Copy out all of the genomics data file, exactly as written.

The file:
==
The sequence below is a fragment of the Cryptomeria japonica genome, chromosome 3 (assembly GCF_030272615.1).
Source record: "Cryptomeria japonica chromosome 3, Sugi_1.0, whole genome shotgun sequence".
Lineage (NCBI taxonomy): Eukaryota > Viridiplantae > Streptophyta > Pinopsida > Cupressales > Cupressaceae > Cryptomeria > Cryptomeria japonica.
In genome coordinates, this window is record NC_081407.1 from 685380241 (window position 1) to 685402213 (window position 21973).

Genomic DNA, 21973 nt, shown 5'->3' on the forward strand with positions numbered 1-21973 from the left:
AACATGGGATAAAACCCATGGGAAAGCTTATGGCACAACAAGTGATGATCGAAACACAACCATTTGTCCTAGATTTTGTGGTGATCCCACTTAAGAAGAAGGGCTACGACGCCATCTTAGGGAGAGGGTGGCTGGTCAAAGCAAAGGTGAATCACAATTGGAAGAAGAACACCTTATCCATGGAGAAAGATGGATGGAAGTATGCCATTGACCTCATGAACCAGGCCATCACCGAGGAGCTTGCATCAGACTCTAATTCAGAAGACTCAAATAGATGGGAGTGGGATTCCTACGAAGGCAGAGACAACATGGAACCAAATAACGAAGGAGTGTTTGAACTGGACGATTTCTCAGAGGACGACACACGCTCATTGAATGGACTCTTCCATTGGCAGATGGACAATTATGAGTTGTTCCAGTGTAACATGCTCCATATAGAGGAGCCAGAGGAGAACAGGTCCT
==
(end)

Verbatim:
The sequence below is a fragment of the Cryptomeria japonica genome, chromosome 3 (assembly GCF_030272615.1).
Source record: "Cryptomeria japonica chromosome 3, Sugi_1.0, whole genome shotgun sequence".
Lineage (NCBI taxonomy): Eukaryota > Viridiplantae > Streptophyta > Pinopsida > Cupressales > Cupressaceae > Cryptomeria > Cryptomeria japonica.
In genome coordinates, this window is record NC_081407.1 from 685380241 (window position 1) to 685402213 (window position 21973).

Genomic DNA, 21973 nt, shown 5'->3' on the forward strand with positions numbered 1-21973 from the left:
AACATGGGATAAAACCCATGGGAAAGCTTATGGCACAACAAGTGATGATCGAAACACAACCATTTGTCCTAGATTTTGTGGTGATCCCACTTAAGAAGAAGGGCTACGACGCCATCTTAGGGAGAGGGTGGCTGGTCAAAGCAAAGGTGAATCACAATTGGAAGAAGAACACCTTATCCATGGAGAAAGATGGATGGAAGTATGCCATTGACCTCATGAACCAGGCCATCACCGAGGAGCTTGCATCAGACTCTAATTCAGAAGACTCAAATAGATGGGAGTGGGATTCCTACGAAGGCAGAGACAACATGGAACCAAATAACGAAGGAGTGTTTGAACTGGACGATTTCTCAGAGGACGACACACGCTCATTGAATGGACTCTTCCATTGGCAGATGGACAATTATGAGTTGTTCCAGTGTAACATGCTCCATATAGAGGAGCCAGAGGAGAACAGGTCCT